Heather Wilson provided a discussion of H.R. 4994, the Improving Medicare Post Acute Care Transformation (IMPACT) Act of 2014 in her recent blog post Will the IMPACT Act Really Help the Hospice Industry? Although I agree with her contention that increased surveys and oversight are not a silver bullet or a panacea for the many challenges facing hospices, nevertheless, hospices need to prepare for the increased scrutiny.
This is the first of two blog posts I am writing on what hospices need to do now to prepare for more frequent surveys and the medical review audits of long length of stay patients. This first post focuses on preparation for more frequent surveys of a hospice’s compliance with the Medicare Conditions of Participation (CoPs).
Unless a hospice is accredited, it may not have experienced a survey from a State surveyor in many years, even, quite possibly, since before the “new” CoPs became effective at the end of 2008. With increased survey frequency on the immediate horizon for all hospices, it is time to ensure your hospice has not become complacent or lax with compliance with the CoPs.
The following are activities to consider:
The hospice’s Executive Director (or the appointed designee – e.g., Compliance Officer, QAPI Coordinator, etc.) should obtain and review, at a minimum, the following documents:
- The regulatory text of Subparts C and D of the hospice regulations;
- The Interpretive Guidelines, which can be found in the State Operations Manual (Appendix M – Guidance to Surveyors: Hospice); and
- The top ten survey deficiencies in hospice.
Prepare, schedule, and facilitate department-specific education that focuses on the pertinent regulatory requirements and common survey deficiencies (e.g., physician services, nursing, social work, spiritual care, bereavement, volunteers, medical records, QAPI, etc.).
- Using the CoPs and Interpretive Guidelines, develop audit tools that focus on regulatory requirements for each department.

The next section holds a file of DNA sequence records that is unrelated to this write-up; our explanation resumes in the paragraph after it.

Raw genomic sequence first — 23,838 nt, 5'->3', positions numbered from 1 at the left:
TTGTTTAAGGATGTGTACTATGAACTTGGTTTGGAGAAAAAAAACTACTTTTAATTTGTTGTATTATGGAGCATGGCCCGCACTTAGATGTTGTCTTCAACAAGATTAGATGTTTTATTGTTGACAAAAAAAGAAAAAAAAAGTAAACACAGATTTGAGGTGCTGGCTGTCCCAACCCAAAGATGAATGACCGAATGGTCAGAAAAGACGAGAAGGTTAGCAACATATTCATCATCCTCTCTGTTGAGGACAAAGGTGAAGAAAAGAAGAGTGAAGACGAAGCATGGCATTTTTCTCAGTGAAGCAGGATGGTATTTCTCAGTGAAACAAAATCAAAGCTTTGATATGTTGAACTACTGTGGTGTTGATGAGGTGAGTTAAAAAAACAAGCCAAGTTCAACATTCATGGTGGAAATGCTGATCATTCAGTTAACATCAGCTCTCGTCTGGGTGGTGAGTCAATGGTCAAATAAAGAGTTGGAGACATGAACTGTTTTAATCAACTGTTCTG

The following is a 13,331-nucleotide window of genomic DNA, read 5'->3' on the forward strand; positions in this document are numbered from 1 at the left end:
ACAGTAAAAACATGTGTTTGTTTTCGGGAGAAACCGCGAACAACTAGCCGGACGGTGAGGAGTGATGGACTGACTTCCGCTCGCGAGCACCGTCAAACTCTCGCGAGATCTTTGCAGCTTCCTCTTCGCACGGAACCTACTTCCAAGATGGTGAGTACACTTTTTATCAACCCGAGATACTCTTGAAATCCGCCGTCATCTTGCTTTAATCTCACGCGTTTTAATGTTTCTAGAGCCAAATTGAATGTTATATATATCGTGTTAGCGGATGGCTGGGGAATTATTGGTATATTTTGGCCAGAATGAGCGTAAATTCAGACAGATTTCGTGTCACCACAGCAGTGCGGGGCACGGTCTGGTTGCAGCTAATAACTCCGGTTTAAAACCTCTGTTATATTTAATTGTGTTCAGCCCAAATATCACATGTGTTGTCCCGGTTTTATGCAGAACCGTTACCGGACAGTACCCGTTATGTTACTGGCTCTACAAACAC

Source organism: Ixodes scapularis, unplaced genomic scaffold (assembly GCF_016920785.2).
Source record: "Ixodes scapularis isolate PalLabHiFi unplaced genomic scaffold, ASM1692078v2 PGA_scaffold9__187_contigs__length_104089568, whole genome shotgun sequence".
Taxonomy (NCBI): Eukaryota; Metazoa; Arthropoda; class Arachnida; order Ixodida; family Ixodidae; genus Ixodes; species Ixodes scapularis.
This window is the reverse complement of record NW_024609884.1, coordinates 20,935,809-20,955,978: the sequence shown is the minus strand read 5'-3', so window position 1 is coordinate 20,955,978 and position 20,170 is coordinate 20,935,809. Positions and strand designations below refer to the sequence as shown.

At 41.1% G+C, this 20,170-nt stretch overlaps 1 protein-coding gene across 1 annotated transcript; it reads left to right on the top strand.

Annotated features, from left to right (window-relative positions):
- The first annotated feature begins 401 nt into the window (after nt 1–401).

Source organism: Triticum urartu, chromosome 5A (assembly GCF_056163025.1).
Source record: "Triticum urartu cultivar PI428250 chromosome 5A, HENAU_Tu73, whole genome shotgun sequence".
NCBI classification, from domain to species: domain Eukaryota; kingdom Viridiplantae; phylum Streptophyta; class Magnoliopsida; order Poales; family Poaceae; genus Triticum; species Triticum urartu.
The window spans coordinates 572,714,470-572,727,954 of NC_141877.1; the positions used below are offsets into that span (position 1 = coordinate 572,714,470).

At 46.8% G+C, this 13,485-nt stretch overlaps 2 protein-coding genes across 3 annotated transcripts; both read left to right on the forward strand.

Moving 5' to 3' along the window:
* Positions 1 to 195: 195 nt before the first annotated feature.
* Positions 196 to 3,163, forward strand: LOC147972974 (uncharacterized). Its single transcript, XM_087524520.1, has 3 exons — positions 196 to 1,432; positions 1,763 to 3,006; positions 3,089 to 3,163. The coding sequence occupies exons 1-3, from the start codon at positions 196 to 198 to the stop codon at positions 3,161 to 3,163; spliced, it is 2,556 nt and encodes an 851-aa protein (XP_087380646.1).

- Schedule and conduct department-specific mock surveys at least annually, including:
- Providing the audit tool to the department manager;
- Ensuring that s/he knows the regulations and how to use the audit tool;
- Setting an audit completion date;
- Obtaining the completed audit tool from the department manager and reviewing the results together; and
- Identifying areas of non-compliance and having the department manager establish a Performance Improvement Plan (PIP).
When developing a PIP, ensure that:
- The root cause of the problem (i.e., the non-compliant issue or practice) is accurately identified;
- All relevant people, paper, and/or processes are included in the corrective action (i.e., the staff know what is expected of them and what is required for compliance; the hospice’s forms, tools, policies, and other documents are valid and compliant; and, internal systems and staff practices support compliance); and,
- Follow up auditing and monitoring occurs to ensure that the PIP was successful and full compliance was achieved and maintained over time.
When conducting mock surveys, it is important to include information from as many sources as possible and to validate the veracity of all information. For example, surveys often include the following:
- A review of documents (e.g., policy and procedure manuals; QAPI, census, and other data; patient/family satisfaction, incident, and complaint logs; on-call logs; etc.);
- Staff interviews (to identify knowledge gaps, etc.);
- Direct observation (e.g., interdisciplinary group meetings; the provision of patient care during home visits; a tour of the hospice’s inpatient unit; etc.); and
- A review of internal systems and processes (e.g., the process for involving the patient’s attending physician in developing and updating the plan of care; whether the interdisciplinary team is meeting its minimum patient visit frequency each week; etc.).
Proactively conducting a mock survey provides an opportunity to evaluate your hospice’s level of regulatory compliance while allowing you to “see” the organization through fresh eyes. The overarching goal is to achieve a state of constant survey readiness. When the surveyor arrives, unannounced on your doorstep, everyone will know what to expect and what to do to demonstrate your hospice’s compliance with regulations.
Stay tuned for our next post that deals with the Impact Act’s second type of survey – medical reviews of long length of stay patients.
- National Association of Home Care's resource on Top Ten Hospice Deficiencies
If you need help achieving survey readiness, Weatherbee Resources, Inc. offers Baseline Compliance Auditing and mock surveys. For more information, contact our consulting division at 866-969-7124 or visit our website.
Posted by Joy Barry, RN, M.Ed., LNC, President, Weatherbee Resources, Inc.